The Dream of Enlightenment by Anthony Gottlieb
The Rise of Modern Philosophy

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This last remark looks like a rather odd verdict on a philosopher, but it makes sense in the context of the book, and of course Gottlieb is not denying Descartes’s immense influence.
-NY Times

Synopsis

The author of the classic The Dream of Reason vividly explains the rise of modern thought.


Western philosophy is now two and a half millennia old, but much of it came in just two staccato bursts, each lasting only about 150 years. In his landmark survey of Western philosophy from the Greeks to the Renaissance, The Dream of Reason, Anthony Gottlieb documented the first burst, which came in the Athens of Socrates, Plato, and Aristotle. Now, in his sequel, The Dream of Enlightenment, Gottlieb expertly navigates a second great explosion of thought, taking us to northern Europe in the wake of its wars of religion and the rise of Galilean science. In a relatively short period—from the early 1640s to the eve of the French Revolution—Descartes, Hobbes, Spinoza, Locke, Leibniz, and Hume all made their mark. The Dream of Enlightenment tells their story and that of the birth of modern philosophy.


As Gottlieb explains, all these men were amateurs: none had much to do with any university. They tried to fathom the implications of the new science and of religious upheaval, which led them to question traditional teachings and attitudes. What does the advance of science entail for our understanding of ourselves and for our ideas of God? How should a government deal with religious diversity—and what, actually, is government for? Such questions remain our questions, which is why Descartes, Hobbes, and the others are still pondered today.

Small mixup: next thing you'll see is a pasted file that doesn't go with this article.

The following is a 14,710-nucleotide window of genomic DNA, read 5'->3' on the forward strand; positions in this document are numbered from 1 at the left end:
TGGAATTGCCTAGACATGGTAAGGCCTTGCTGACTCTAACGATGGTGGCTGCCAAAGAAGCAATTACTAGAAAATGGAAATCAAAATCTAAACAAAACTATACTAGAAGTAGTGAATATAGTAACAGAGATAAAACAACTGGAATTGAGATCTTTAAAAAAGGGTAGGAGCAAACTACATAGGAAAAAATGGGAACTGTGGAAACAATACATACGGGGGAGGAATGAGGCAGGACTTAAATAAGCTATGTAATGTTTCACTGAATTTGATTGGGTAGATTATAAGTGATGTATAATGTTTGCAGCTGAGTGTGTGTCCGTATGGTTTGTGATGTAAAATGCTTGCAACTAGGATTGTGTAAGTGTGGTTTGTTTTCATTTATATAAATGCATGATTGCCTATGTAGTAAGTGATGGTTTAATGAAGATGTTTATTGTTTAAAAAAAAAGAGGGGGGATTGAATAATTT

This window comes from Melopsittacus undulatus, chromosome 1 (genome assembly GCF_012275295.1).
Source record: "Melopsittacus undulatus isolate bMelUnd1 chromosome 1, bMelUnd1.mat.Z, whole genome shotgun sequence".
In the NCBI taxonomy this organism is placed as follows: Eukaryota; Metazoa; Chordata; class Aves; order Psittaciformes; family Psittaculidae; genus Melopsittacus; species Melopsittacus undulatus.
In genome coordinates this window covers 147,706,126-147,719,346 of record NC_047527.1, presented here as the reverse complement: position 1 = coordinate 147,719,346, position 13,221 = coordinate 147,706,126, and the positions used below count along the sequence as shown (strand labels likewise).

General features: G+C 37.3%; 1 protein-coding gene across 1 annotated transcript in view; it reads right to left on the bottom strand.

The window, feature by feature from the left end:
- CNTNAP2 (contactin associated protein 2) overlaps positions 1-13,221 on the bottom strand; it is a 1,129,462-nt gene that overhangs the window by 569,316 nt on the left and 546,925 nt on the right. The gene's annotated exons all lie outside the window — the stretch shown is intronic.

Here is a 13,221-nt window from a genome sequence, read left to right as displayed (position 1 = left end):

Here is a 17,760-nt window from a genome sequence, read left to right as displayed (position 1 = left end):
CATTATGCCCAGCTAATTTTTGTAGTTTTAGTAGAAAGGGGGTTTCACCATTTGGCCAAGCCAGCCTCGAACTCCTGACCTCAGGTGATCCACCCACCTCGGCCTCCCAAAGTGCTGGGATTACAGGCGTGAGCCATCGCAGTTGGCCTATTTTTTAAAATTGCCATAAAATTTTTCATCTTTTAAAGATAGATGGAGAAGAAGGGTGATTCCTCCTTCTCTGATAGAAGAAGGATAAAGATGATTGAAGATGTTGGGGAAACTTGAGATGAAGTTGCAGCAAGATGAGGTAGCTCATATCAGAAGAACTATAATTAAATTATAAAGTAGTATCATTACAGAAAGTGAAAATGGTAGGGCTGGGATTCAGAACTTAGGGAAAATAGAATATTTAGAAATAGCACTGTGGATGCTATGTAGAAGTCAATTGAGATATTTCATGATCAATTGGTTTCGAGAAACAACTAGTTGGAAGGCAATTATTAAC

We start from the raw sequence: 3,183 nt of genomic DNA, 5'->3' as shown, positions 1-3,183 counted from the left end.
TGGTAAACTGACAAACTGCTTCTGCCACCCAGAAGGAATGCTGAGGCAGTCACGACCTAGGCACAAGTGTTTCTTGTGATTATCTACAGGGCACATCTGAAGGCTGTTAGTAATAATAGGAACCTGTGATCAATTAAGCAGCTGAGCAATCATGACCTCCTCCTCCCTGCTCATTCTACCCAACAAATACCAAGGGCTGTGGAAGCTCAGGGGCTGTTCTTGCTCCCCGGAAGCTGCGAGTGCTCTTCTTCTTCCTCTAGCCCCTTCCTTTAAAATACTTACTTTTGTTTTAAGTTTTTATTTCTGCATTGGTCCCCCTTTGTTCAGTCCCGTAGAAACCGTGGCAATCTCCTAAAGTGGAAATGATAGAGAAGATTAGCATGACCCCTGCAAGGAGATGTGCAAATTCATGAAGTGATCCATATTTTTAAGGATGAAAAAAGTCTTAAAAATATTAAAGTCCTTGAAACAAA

Yet it is because we still want to hear them that we can easily get these philosophers wrong. It is tempting to think they speak our language and live in our world; but to understand them properly, we must step back into their shoes. Gottlieb puts readers in the minds of these frequently misinterpreted figures, elucidating the history of their times and the development of scientific ideas while engagingly explaining their arguments and assessing their legacy in lively prose.


With chapters focusing on Descartes, Hobbes, Spinoza, Locke, Pierre Bayle, Leibniz, Hume, Rousseau, and Voltaire—and many walk-on parts—The Dream of Enlightenment creates a sweeping account of what the Enlightenment amounted to, and why we are still in its debt.

 

About Anthony Gottlieb

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Anthony Gottlieb is the executive editor of The Economist and writes regularly on philosophy for the New York Times Book Review. He lives in London.
 
Published August 30, 2016 by Liveright. 307 pages
Genres: Religion & Spirituality, Law & Philosophy. Non-fiction
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Critic reviews for The Dream of Enlightenment
All: 3 | Positive: 2 | Negative: 1

NY Times

Above average
Reviewed by Michael Wood on Sep 09 2016

This last remark looks like a rather odd verdict on a philosopher, but it makes sense in the context of the book, and of course Gottlieb is not denying Descartes’s immense influence.

Read Full Review of The Dream of Enlightenment: T... | See more reviews from NY Times

Guardian

Below average
Reviewed by Jonathan Ree on Oct 05 2016

He tells us he is already at work on the final volume of his trilogy, which will run from Kant to the present, and the book will be eagerly awaited. But let’s hope that he will rein in his Olympian irony, and start treating his heroes with a little more respect.

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Financial Times

Good
Reviewed by Julian Baggini on Aug 26 2016

In helping us to understand these pioneers, Gottlieb has continued their work of making ours, if not the best of all possible worlds, then “an intellectually adventurous [and] a less ignorant one”.

Read Full Review of The Dream of Enlightenment: T... | See more reviews from Financial Times

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